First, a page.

May Anthony rest in peace,  and may God have mercy on his soul. 


Despite the sun still being in the sky,  and electrical lighting,  we live in a Dark Age.  
The Christian social order,  and even the most basic natural law,  common sensical level of human society has been inverted,  destroyed,  thrown away,  and incinerated,  but replaced with an artificial,  materialist, godless,  collectivism, the momentum of which is leading to more world war, totalitarianism,  and desolation.

We have only one hope.   If you follow this blog,  you have discovered what this "one hope" is. 

Pax vobiscum,  and have a restful weekend.  Thus ends my Saturday morning musing.

Tuesday, June 5, 2018

Journal Entry.

Long, hard day,  but a good one.  Still on my 2 month sabbatical from writing more polemical posts about the errors of modernism to the left,  and jansenistic fundamentalism to the right (yup), to doubly focus on work. 

I read from the invaluable Canon212 news conglomerate, that the good Latin-Mass-offering Texas Bishop,  Bishop Gracida, is still calling for a new papal conclave.   To me,  the whole affair is still a complex,  convoluted test of mental gymnastics,  but only the Cardinals have the canonical authority to make an intervention.   Is what it is.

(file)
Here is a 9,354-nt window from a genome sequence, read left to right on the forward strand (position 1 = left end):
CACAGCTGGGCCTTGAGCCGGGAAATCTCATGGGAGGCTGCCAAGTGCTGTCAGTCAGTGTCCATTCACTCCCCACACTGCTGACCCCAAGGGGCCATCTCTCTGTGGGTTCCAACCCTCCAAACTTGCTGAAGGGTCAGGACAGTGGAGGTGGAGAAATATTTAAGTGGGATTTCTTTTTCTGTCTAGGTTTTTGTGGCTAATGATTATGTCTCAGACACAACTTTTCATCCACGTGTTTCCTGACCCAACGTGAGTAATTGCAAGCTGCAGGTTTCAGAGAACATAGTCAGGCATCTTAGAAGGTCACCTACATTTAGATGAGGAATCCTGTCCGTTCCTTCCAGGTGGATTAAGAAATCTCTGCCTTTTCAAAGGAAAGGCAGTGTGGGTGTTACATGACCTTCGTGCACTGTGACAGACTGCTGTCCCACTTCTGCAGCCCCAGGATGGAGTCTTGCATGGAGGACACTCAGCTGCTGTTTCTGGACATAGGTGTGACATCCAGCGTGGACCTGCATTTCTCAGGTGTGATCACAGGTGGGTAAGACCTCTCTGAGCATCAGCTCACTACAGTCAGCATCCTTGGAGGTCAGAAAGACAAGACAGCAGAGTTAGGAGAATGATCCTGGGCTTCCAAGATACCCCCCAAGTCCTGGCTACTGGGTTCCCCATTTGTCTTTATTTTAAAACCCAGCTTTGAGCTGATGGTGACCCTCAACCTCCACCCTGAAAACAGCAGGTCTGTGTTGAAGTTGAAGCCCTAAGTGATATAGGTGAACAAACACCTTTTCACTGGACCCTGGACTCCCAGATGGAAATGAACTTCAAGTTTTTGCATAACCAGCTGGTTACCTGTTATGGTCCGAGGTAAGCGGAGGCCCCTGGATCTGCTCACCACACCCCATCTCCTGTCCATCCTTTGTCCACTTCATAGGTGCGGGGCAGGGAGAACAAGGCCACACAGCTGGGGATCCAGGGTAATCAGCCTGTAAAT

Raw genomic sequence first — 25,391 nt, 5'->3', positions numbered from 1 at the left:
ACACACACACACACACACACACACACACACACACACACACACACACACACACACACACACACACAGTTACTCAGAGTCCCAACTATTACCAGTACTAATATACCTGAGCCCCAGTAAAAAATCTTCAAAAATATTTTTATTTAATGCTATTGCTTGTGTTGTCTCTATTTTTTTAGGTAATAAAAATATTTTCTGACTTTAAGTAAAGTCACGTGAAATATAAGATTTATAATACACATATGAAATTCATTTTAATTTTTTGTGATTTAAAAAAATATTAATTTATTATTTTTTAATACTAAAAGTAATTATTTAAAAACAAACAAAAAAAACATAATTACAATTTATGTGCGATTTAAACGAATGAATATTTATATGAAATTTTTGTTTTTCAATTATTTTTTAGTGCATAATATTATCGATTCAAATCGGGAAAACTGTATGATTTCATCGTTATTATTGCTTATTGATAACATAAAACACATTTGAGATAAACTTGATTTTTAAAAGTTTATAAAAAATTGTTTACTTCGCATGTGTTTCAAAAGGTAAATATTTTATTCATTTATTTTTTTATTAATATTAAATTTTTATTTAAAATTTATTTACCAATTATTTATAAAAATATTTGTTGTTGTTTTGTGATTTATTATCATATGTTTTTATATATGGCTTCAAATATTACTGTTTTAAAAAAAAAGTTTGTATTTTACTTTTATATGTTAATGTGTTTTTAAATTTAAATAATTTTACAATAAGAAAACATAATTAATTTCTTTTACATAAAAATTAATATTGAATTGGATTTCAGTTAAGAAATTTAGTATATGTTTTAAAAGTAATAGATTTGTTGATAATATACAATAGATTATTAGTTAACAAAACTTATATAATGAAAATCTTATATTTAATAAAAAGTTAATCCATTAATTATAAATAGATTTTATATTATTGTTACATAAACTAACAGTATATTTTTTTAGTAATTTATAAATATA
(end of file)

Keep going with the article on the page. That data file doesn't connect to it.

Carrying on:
Anyway,  back to my evening R&R.  Looking forward to summer activities,  time permitting:  swimming, canoeing,  BBQs, fireworks,  plus of course plenty of fluids,  sunscreen,  and AC. 

God bless,  and have a good rest of your week.  Talk to y'all on the weekend. 

Thursday, May 31, 2018

One traditional Catholic's Protest of Ecclesial Silence about Irish Abortion Referendum.

Preface:  the recent referendum that approved of legalized abortion in Ireland got "my Irish up," so I'm breaking my 2 month sabbatical from more polemical posts to voice Catholic protest. 

After Roe v.  Wade,  the blame for the widespread American culture of death rests partly with the American bishops being too silent.  Meanwhile 40 million unborn American children have been slaughtered. 

When abortion soon becomes legalized in the once Catholic country of St. Patrick,  the future blood of aborted Irish children of God will cover the hands of all those bishops and priests who either supported the referendum,  or now yield to the pro-abortion government. 

I am half Irish American.  My ancestors came to America in the late 1700s from southeast Ireland.   When I read about the referendum,  with 2/3rds of voting Irish rejecting the right to life of the innocent and vulnerable,  I was angry.